Ailing Iranians suffer as sanctions hit medical supplies
Aged 49, Iranian diabetic Parviz Sadeghi appears closer to 70 with deep wrinkles surrounding his clear blue eyes and sunken cheeks testifying to shortages at a time of intensifying medical crisis.
After a six-hour wait, he is relieved but exhausted as he emerges from a pharmacy in the capital Tehran with insulin -- an increasingly scarce necessity, as US sanctions bite.
"I've been a diabetic for nearly 10 years," the out-of-work labourer said, adding that he lives in Karaj, about an hour west of the capital.
"Before... you'd go to any pharmacy and they'd give it to you, but now you have to go to 1,000 places," he lamented, after spending a week trudging from one dispensary to another.
Iranians had been hit by low medicine supplies even before the new coronavirus broke out in the central city of Qom and spread, claiming several lives and fostering panic amid a lack of face masks.
The medical shortages kicked in after the US pulled out of a landmark nuclear deal and reimposed crippling sanctions on Iran in 2018.
Washington had exempted humanitarian goods, especially medicines and medical equipment from its punitive measures.
But international purchases of such supplies are forestalled by banks being wary of conducting any business with Iran, for fear of falling foul of sanctions themselves.
This in turn has worsened the acute shortage of medicines and led to skyrocketing prices, against the backdrop of an increasingly devalued rial.
"I used to get insulin about three years ago for 17,000 tomans ($1.10, one euro), now it's 50,500 tomans," said Sadeghi. "And it's getting even more expensive.
"Insurance does cover this. That's why I've been to 1,000 places since last Saturday to get them to approve this. They did accept eventually, but it took a long time, and you have to go to a lot of places," he said.
Sadeghi "borrows" life-saving insulin from other patients during lean periods just to survive.
He struggles to find pharmacies that provide needles with the syringes.
"Recently, they've started forcing us to pay for the needle."
- Overburdened pharmacies -
Health ministry spokesman Kianoush Jahanpour told AFP that Iran was "today capable of producing more than 97 percent of its needed medicine.
"We only import about three percent of the drugs we use, which is obviously just about new and hi-tech drugs -- medicine which is used in limited amounts and would not be feasible to produce inside the country," he said.
But he admitted that the country had been struggling to import "medicines for rare and special diseases" for around a year now.
Located right in the heart of Tehran, the "13 Aban" state-run pharmacy is a hive of activity, drawing hordes of patients daily who queue patiently for hours as it stocks and subsidises medicines for rare diseases.
It and a handful of other pharmacies in Tehran work with the government-run insurer.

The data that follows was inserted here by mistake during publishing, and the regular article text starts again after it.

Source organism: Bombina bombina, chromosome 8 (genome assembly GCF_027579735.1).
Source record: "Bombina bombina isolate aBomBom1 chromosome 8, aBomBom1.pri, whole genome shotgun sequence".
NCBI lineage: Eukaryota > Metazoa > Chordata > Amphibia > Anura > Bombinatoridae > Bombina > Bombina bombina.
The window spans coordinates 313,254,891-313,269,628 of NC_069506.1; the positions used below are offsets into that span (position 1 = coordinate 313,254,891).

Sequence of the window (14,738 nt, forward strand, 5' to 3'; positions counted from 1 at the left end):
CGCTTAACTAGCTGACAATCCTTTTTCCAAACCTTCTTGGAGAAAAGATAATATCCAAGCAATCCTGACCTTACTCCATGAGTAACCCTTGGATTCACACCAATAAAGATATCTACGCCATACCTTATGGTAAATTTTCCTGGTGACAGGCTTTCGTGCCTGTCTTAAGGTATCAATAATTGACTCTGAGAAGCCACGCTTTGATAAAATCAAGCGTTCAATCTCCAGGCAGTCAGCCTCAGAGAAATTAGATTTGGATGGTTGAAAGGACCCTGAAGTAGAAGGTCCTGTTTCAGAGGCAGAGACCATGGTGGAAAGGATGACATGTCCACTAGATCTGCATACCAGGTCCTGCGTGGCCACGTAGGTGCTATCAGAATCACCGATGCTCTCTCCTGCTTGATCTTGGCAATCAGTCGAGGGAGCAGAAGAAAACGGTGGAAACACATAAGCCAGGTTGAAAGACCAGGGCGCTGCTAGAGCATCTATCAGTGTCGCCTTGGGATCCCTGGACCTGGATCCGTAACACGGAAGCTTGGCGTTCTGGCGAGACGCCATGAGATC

Mohammad Aminian, 73, who needs insulin for his diabetic wife, blamed the sanctions for his woes in procuring a supply.
"The government tries to make things work, even though it creates some problems of its own... We would have preferred if they did negotiate" with the United States, he said.
Diabetic Sadeghi meanwhile squarely blames the government.
"It's definitely the government. They don't have the ability to manage things. Some people who don't have insurance, they have to buy" at the inflated prices.
"They have to either die or... pay."
Mohammad Rezaei, the deputy director of pharmacies attached to the Tehran University of Medical Sciences, said: "Insulin is one of the main medicines affected... and our stocks of it along with other medicines are reducing with time."
Alongside diabetics, cancer patients and people suffering from thalassaemia, a genetic blood disease common in the country, have been hit hard.
A young woman with a serious disease called epidermolysis bullosa -- a group of rare genetic conditions that result in easy blistering of the skin and mucous membranes -- died recently due to a lack of specialised bandages.
- Smuggling -
Shahrzad Shahbani, the owner of a private pharmacy in the capital, points to another grave problem -- medicines for people with psychiatric problems.
"A patient with a prescription for say, 200 pills, can only come and get 100, or even 20 ... and this is getting even more frequent," she said.
Another medicine in short supply is Depakine, a drug manufactured by French company Sanofi and used by epilepsy patients.
Mohammed, an Iran-Iraq war veteran in his 50s, is one of them. He also has post-traumatic stress disorder.
He uses a locally made medicine for PTSD, saying "it sometimes causes stomach problems, burning. And it doesn't even calm you down enough. If I get nervous, it might work half as (well as) the other one."
Pharmacy owner Shahbani backed him.
"The quality is really a problem unfortunately. It's not something you can talk about officially," she said.
"There's even a difference (of quality) from company to company, because the formulations are different."
Shahbani said people with Parkinson's disease sometimes even smuggled in foreign medication through Turkey, in order to get a better quality supply.
A new financial channel set up by Switzerland to facilitate humanitarian trade with Iran appears to have made little difference.
Meanwhile, some pharmacies continue to charge exorbitant black market rates to Iranians already reeling under recession and the plunging currency.
© 2020 AFP